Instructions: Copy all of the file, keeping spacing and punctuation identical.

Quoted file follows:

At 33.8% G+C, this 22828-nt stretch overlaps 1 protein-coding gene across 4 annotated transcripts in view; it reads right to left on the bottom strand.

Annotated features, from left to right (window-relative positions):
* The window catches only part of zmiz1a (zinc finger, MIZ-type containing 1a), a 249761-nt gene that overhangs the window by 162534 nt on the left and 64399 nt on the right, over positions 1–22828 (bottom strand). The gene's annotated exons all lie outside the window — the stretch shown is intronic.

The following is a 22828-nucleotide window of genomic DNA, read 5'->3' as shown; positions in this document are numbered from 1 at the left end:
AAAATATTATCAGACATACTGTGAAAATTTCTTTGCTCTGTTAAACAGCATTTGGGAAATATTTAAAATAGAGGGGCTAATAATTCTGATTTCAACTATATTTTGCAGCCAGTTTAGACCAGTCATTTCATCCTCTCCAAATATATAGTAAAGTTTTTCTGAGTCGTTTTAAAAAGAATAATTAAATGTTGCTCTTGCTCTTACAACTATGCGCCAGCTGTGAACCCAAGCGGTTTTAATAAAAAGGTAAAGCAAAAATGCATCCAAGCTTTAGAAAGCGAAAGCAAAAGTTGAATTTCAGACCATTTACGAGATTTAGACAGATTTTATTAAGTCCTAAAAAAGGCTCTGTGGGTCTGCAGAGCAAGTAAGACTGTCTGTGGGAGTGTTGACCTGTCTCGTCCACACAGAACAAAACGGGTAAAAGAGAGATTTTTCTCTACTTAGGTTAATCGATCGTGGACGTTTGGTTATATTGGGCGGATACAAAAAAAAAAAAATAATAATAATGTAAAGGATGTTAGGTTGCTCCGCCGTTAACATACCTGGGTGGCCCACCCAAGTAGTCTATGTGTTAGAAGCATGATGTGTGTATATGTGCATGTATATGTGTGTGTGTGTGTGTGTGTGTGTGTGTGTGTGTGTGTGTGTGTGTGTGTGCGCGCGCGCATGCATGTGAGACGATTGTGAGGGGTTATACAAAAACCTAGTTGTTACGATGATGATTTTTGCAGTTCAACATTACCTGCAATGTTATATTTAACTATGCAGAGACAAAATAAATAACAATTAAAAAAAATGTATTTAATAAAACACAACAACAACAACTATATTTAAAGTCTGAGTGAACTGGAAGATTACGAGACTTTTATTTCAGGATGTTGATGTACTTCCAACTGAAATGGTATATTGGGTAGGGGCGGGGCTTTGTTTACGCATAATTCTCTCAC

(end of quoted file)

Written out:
At 33.8% G+C, this 22828-nt stretch overlaps 1 protein-coding gene across 4 annotated transcripts in view; it reads right to left on the bottom strand.

Annotated features, from left to right (window-relative positions):
* The window catches only part of zmiz1a (zinc finger, MIZ-type containing 1a), a 249761-nt gene that overhangs the window by 162534 nt on the left and 64399 nt on the right, over positions 1–22828 (bottom strand). The gene's annotated exons all lie outside the window — the stretch shown is intronic.

The following is a 22828-nucleotide window of genomic DNA, read 5'->3' as shown; positions in this document are numbered from 1 at the left end:
AAAATATTATCAGACATACTGTGAAAATTTCTTTGCTCTGTTAAACAGCATTTGGGAAATATTTAAAATAGAGGGGCTAATAATTCTGATTTCAACTATATTTTGCAGCCAGTTTAGACCAGTCATTTCATCCTCTCCAAATATATAGTAAAGTTTTTCTGAGTCGTTTTAAAAAGAATAATTAAATGTTGCTCTTGCTCTTACAACTATGCGCCAGCTGTGAACCCAAGCGGTTTTAATAAAAAGGTAAAGCAAAAATGCATCCAAGCTTTAGAAAGCGAAAGCAAAAGTTGAATTTCAGACCATTTACGAGATTTAGACAGATTTTATTAAGTCCTAAAAAAGGCTCTGTGGGTCTGCAGAGCAAGTAAGACTGTCTGTGGGAGTGTTGACCTGTCTCGTCCACACAGAACAAAACGGGTAAAAGAGAGATTTTTCTCTACTTAGGTTAATCGATCGTGGACGTTTGGTTATATTGGGCGGATACAAAAAAAAAAAAATAATAATAATGTAAAGGATGTTAGGTTGCTCCGCCGTTAACATACCTGGGTGGCCCACCCAAGTAGTCTATGTGTTAGAAGCATGATGTGTGTATATGTGCATGTATATGTGTGTGTGTGTGTGTGTGTGTGTGTGTGTGTGTGTGTGTGTGTGTGTGTGCGCGCGCGCATGCATGTGAGACGATTGTGAGGGGTTATACAAAAACCTAGTTGTTACGATGATGATTTTTGCAGTTCAACATTACCTGCAATGTTATATTTAACTATGCAGAGACAAAATAAATAACAATTAAAAAAAATGTATTTAATAAAACACAACAACAACAACTATATTTAAAGTCTGAGTGAACTGGAAGATTACGAGACTTTTATTTCAGGATGTTGATGTACTTCCAACTGAAATGGTATATTGGGTAGGGGCGGGGCTTTGTTTACGCATAATTCTCTCAC